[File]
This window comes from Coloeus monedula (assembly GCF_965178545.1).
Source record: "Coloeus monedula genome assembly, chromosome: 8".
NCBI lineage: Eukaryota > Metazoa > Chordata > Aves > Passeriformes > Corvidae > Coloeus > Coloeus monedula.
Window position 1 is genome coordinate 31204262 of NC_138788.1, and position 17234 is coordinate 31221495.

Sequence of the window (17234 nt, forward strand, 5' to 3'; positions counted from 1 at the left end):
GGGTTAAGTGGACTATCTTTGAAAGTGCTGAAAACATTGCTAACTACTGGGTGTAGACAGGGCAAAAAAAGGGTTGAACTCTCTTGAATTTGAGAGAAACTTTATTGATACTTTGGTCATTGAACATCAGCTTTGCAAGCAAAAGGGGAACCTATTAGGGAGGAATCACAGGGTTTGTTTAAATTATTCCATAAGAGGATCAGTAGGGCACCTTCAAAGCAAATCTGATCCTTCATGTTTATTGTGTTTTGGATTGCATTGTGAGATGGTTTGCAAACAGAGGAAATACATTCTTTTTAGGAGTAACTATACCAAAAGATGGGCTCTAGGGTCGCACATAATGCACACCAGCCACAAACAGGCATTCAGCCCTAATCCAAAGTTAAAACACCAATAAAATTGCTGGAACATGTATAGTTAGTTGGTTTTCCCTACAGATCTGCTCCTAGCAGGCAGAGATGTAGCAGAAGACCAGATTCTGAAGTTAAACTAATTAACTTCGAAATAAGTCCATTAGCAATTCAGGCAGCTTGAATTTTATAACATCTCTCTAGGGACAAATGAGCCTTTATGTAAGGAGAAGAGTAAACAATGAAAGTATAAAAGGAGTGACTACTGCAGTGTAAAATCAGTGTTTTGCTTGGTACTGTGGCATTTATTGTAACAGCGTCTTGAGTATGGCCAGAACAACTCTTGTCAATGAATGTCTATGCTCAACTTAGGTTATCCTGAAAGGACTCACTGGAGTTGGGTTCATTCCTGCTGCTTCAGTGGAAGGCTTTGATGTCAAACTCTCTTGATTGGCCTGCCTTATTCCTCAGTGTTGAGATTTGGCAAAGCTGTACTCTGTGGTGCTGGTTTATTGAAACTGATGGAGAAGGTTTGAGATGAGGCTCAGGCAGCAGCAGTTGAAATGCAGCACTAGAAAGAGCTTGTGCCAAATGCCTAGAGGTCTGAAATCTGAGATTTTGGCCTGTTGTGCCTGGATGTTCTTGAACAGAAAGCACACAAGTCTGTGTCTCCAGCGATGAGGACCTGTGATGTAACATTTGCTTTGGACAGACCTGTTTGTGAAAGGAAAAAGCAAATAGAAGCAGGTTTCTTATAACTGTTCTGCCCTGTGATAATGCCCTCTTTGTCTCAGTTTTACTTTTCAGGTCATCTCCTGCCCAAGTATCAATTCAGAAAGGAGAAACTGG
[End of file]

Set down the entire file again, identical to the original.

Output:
This window comes from Coloeus monedula (assembly GCF_965178545.1).
Source record: "Coloeus monedula genome assembly, chromosome: 8".
NCBI lineage: Eukaryota > Metazoa > Chordata > Aves > Passeriformes > Corvidae > Coloeus > Coloeus monedula.
Window position 1 is genome coordinate 31204262 of NC_138788.1, and position 17234 is coordinate 31221495.

Sequence of the window (17234 nt, forward strand, 5' to 3'; positions counted from 1 at the left end):
GGGTTAAGTGGACTATCTTTGAAAGTGCTGAAAACATTGCTAACTACTGGGTGTAGACAGGGCAAAAAAAGGGTTGAACTCTCTTGAATTTGAGAGAAACTTTATTGATACTTTGGTCATTGAACATCAGCTTTGCAAGCAAAAGGGGAACCTATTAGGGAGGAATCACAGGGTTTGTTTAAATTATTCCATAAGAGGATCAGTAGGGCACCTTCAAAGCAAATCTGATCCTTCATGTTTATTGTGTTTTGGATTGCATTGTGAGATGGTTTGCAAACAGAGGAAATACATTCTTTTTAGGAGTAACTATACCAAAAGATGGGCTCTAGGGTCGCACATAATGCACACCAGCCACAAACAGGCATTCAGCCCTAATCCAAAGTTAAAACACCAATAAAATTGCTGGAACATGTATAGTTAGTTGGTTTTCCCTACAGATCTGCTCCTAGCAGGCAGAGATGTAGCAGAAGACCAGATTCTGAAGTTAAACTAATTAACTTCGAAATAAGTCCATTAGCAATTCAGGCAGCTTGAATTTTATAACATCTCTCTAGGGACAAATGAGCCTTTATGTAAGGAGAAGAGTAAACAATGAAAGTATAAAAGGAGTGACTACTGCAGTGTAAAATCAGTGTTTTGCTTGGTACTGTGGCATTTATTGTAACAGCGTCTTGAGTATGGCCAGAACAACTCTTGTCAATGAATGTCTATGCTCAACTTAGGTTATCCTGAAAGGACTCACTGGAGTTGGGTTCATTCCTGCTGCTTCAGTGGAAGGCTTTGATGTCAAACTCTCTTGATTGGCCTGCCTTATTCCTCAGTGTTGAGATTTGGCAAAGCTGTACTCTGTGGTGCTGGTTTATTGAAACTGATGGAGAAGGTTTGAGATGAGGCTCAGGCAGCAGCAGTTGAAATGCAGCACTAGAAAGAGCTTGTGCCAAATGCCTAGAGGTCTGAAATCTGAGATTTTGGCCTGTTGTGCCTGGATGTTCTTGAACAGAAAGCACACAAGTCTGTGTCTCCAGCGATGAGGACCTGTGATGTAACATTTGCTTTGGACAGACCTGTTTGTGAAAGGAAAAAGCAAATAGAAGCAGGTTTCTTATAACTGTTCTGCCCTGTGATAATGCCCTCTTTGTCTCAGTTTTACTTTTCAGGTCATCTCCTGCCCAAGTATCAATTCAGAAAGGAGAAACTGG